Janine Gateland: “Self-tapes are now the norm for auditions”

Self-tapes are now the norm for auditions. So, becoming good at setting up the camera, lighting, and the sound professionally can be challenging. Lighting can cast weird shadows behind you. So, you’ve got to be good at setting up the shot. No one told me this at the beginning. You’ve also got to be your […]

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Self-tapes are now the norm for auditions. So, becoming good at setting up the camera, lighting, and the sound professionally can be challenging. Lighting can cast weird shadows behind you. So, you’ve got to be good at setting up the shot. No one told me this at the beginning. You’ve also got to be your own director because there is no one redirecting you like if you were in a casting room. It also means you’re not able to build up a relationship with the director or casting director. But on the plus side, you can relax more and give your best work. And you can do as many takes as you feel best without the added pressure in the casting room. So, providing you have a reader, it can actually work in your favor.


As a part of our series about pop culture’s rising stars, I had the distinct pleasure of interviewing Janine Gateland.

Janine is a British actress, voice artist and producer with extensive award-winning Film and TV credits, including Amazon’s new ‘Modern American Nightmare’ as nurturing Dr Asher; and TV series ‘To the Bitter End: Behind Closed Doors’ playing sophisticated Evelyn Bishop, a widower arriving in town to claim her fortune. Janine is also a multi-film-festival award winning writer and producer whilst in a leading role for the thriller ‘F***, Marry, Kill’. She has just finished shooting season 1 of comedy TV show ‘Girl, Chill’ staring as the lead, Amy; a 30-something looking for love in allll the wrong places. And she’s getting desperate!

Janine narrated the documentary ‘Heartprints in the Snow’, a story about the wonderful world of dogsledding and the bond between man and dog. She has got several movies and TV shows lined up, one of which she is the lead in the romantic sci-fi feature Something Beautiful. Playing Nichole who wakes up from a coma with no memory of her fiancé but instead, the name of a strange man on her lips.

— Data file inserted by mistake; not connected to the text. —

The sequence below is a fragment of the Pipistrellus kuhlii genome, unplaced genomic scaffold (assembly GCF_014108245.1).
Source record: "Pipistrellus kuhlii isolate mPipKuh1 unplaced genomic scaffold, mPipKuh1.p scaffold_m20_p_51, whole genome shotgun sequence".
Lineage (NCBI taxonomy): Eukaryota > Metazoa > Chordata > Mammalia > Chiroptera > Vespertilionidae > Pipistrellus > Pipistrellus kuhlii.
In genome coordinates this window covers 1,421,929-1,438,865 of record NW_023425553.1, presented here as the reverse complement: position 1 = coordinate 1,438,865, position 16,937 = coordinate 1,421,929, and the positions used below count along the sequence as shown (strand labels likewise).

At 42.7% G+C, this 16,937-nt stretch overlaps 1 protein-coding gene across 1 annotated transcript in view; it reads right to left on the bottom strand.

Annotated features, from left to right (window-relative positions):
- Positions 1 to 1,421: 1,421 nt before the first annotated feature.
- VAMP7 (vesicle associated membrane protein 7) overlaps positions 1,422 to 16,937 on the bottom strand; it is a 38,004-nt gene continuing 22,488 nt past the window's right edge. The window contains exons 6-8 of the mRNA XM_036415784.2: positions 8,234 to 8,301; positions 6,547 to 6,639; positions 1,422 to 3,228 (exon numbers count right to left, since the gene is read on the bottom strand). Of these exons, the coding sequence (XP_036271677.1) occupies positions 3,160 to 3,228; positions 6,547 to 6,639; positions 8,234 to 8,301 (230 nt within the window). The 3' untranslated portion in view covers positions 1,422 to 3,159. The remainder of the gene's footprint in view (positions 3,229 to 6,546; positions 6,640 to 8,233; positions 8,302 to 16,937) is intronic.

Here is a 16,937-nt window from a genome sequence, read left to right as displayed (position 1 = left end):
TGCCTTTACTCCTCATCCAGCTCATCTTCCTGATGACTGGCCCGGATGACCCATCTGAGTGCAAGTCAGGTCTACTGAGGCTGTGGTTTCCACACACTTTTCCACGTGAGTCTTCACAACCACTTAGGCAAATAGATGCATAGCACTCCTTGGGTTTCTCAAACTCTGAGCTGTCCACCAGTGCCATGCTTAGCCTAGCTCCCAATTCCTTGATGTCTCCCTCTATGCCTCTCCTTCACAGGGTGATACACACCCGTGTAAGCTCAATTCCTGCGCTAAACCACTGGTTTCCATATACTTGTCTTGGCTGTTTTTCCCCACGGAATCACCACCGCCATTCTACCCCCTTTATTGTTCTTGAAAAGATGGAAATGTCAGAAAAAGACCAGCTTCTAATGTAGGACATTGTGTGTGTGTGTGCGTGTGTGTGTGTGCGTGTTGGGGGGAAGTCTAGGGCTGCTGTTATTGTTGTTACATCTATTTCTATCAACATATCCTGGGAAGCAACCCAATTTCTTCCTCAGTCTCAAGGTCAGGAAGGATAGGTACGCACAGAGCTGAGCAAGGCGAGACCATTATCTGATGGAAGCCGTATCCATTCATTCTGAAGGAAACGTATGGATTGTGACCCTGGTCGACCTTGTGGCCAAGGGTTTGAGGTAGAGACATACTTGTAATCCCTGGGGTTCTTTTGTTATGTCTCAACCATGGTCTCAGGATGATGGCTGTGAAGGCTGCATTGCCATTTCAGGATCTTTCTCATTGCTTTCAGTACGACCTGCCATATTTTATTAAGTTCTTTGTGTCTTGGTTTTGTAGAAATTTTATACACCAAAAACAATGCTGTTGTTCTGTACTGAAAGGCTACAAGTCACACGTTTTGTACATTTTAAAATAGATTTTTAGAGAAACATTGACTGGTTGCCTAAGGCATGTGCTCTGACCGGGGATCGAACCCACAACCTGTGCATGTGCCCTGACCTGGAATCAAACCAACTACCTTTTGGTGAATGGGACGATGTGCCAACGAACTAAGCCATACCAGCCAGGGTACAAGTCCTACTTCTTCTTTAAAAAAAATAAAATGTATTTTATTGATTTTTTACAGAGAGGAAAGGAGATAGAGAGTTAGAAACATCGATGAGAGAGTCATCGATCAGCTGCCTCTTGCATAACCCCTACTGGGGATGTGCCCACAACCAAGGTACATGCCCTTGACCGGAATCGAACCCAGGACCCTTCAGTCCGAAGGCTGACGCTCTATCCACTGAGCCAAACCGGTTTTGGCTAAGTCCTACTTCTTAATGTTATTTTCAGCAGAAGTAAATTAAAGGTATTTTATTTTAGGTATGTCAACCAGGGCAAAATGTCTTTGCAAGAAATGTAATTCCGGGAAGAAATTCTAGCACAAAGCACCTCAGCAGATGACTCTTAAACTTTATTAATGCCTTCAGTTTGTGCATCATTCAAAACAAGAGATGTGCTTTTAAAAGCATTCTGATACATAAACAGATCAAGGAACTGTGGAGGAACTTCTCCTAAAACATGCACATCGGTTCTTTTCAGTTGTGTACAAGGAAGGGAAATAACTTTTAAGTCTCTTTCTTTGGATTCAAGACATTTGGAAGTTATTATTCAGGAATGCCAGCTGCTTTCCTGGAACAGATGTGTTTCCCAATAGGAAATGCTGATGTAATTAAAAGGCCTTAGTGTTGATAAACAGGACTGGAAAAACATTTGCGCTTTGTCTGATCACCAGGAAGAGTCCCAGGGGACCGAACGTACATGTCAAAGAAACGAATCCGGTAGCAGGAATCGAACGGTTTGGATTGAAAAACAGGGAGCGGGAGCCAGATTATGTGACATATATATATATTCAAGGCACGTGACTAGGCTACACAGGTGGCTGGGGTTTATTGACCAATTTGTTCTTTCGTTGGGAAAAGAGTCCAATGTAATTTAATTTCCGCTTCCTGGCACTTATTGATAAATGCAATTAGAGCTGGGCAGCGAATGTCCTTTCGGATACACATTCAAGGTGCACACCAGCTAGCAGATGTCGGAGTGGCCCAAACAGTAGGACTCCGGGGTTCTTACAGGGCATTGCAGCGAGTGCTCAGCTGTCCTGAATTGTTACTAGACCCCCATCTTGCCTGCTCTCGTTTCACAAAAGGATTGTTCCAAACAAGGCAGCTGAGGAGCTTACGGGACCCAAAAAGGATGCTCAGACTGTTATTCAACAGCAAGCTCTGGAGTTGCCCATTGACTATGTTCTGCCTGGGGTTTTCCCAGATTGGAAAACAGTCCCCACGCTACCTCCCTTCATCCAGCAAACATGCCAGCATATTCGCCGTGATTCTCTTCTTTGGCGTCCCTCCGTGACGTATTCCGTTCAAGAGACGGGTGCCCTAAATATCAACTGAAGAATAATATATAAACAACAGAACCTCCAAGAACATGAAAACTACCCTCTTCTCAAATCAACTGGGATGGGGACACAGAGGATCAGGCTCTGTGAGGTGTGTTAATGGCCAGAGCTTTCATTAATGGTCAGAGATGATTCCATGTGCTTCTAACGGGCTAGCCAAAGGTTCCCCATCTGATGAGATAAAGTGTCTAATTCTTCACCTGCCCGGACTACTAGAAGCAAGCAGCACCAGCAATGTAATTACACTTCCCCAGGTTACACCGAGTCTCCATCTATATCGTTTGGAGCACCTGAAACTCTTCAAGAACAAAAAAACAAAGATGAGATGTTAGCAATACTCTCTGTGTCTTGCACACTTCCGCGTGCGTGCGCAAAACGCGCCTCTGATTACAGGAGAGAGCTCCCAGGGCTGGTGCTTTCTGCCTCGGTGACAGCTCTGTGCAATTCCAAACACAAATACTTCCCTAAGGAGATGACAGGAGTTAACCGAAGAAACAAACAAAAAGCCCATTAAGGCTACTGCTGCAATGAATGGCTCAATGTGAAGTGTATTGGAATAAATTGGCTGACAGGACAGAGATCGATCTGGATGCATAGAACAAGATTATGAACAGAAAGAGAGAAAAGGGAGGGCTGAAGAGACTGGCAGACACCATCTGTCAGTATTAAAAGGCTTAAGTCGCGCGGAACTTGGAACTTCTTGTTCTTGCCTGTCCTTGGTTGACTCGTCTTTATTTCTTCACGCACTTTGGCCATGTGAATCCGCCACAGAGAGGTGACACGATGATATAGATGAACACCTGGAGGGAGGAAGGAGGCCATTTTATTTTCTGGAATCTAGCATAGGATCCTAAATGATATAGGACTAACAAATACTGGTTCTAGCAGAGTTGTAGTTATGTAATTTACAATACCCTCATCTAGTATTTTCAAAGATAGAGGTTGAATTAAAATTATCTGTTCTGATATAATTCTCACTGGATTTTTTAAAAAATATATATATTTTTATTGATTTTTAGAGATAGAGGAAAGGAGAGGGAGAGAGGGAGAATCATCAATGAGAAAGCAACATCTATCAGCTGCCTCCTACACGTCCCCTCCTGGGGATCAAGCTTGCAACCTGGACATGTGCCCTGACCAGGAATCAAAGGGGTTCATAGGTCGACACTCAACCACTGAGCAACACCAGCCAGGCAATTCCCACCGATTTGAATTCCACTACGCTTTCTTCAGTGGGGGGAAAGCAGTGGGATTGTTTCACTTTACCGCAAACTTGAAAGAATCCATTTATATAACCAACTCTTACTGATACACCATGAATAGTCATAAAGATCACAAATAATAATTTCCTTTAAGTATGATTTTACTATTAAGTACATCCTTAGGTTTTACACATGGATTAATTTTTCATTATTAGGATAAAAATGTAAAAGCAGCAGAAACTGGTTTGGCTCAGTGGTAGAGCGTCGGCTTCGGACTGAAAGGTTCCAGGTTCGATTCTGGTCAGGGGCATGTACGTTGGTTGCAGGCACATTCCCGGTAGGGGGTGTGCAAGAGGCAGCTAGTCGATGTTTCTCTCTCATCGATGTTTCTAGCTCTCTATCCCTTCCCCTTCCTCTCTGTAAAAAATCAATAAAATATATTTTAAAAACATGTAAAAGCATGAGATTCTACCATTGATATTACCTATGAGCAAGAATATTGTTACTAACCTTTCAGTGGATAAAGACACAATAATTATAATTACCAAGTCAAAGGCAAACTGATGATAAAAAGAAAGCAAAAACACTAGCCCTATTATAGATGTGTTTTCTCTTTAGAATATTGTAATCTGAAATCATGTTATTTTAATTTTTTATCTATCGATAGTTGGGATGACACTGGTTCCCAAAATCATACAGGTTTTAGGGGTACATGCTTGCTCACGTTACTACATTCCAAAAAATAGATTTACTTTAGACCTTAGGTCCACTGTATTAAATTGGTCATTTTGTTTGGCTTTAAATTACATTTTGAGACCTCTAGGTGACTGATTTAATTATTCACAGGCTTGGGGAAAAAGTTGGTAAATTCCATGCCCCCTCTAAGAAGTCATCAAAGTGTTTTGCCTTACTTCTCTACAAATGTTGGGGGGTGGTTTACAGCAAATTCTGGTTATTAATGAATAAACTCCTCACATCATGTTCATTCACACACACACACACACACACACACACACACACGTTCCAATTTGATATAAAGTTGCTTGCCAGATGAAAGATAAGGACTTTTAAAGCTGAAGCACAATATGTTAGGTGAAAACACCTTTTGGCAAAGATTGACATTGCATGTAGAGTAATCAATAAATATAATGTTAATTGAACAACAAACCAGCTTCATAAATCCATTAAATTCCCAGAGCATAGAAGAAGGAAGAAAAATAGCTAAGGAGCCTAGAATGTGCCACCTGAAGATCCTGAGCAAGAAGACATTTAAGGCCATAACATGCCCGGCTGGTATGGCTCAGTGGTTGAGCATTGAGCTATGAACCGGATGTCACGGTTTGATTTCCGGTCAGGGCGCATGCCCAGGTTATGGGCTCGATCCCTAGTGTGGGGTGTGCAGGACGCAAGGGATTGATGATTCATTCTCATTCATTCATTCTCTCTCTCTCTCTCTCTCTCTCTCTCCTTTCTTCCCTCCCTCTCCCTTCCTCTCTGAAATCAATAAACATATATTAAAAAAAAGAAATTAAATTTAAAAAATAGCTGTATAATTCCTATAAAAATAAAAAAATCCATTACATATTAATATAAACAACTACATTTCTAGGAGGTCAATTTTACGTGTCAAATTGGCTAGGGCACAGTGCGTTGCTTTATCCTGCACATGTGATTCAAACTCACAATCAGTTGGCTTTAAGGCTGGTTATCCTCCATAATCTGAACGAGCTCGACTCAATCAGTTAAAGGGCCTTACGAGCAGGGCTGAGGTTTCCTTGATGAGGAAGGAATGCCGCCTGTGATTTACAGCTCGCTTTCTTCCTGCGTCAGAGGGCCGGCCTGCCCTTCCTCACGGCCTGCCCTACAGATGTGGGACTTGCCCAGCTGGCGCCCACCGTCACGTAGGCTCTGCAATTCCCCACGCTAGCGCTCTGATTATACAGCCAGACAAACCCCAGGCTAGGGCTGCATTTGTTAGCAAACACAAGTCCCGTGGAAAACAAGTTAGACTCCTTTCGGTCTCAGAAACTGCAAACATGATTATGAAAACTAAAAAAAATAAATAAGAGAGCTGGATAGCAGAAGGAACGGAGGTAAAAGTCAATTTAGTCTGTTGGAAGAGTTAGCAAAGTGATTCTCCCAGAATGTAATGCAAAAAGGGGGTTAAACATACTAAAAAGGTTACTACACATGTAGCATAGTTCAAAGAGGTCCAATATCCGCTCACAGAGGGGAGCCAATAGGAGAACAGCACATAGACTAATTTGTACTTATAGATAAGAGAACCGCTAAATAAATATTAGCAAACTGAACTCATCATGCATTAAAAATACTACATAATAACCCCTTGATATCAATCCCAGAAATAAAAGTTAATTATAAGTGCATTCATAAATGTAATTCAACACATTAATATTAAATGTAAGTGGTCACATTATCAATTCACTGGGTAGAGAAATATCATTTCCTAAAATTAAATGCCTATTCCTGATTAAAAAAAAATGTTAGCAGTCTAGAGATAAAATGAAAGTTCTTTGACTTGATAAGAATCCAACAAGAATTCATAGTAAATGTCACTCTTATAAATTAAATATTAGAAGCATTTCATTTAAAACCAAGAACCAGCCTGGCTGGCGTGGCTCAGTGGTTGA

Thank you so much for joining us in this interview series! Can you tell us the story of how you grew up?

I’m a country gal and come from Yorkshire in the UK. I was very timid and shy as a child and still am in some capacity depending on the environment I’m in. I’ve two siblings who I adore, and now I’m blessed with a beautiful niece called Charlotte. It’s very hard not seeing family, especially during the pandemic and 5500 miles away from home.

I grew up always performing in some capacity, whether it be putting on a dance performance for my families’ parties or on stage in dance shows each year. It was my way to escape Janine and be someone else. I did exams in ballet, tap, modern, jazz and show class all from a very early age. I always knew I wanted to perform but not until I was a teenager did I realize it was in acting instead. Performing arts was a whole new world to me and I was obsessed! I moved to York to go to college to study performing arts. For my first acting gig, I was honored to be in the renowned York Mystery Plays. A traditional show that happens once a year in York. It’s also the same show that Dame Judy Dench was a part of growing up too.

When the time came, I moved 200 miles to London and attended drama school for 3 years. Those were the best 3 years of my life! But it was also the first biggest step towards my acting career. Moving away from home, my family and friends was a huge deal to me but also frightening. I spent 8 years in London and then moved thousands of miles to Los Angeles. The City of Angels has been very good to me, and I am so proud that I pushed myself to follow my dreams and pursue the career I always wanted. It’s made me a stronger person who appreciates what she has because she had to fight for it! I currently live in Los Angeles with my fur baby Archie who is a Lhasa Apso mixed with a Shih Tzu, and he is my world.

Can you share a story with us about what brought you to this specific career path?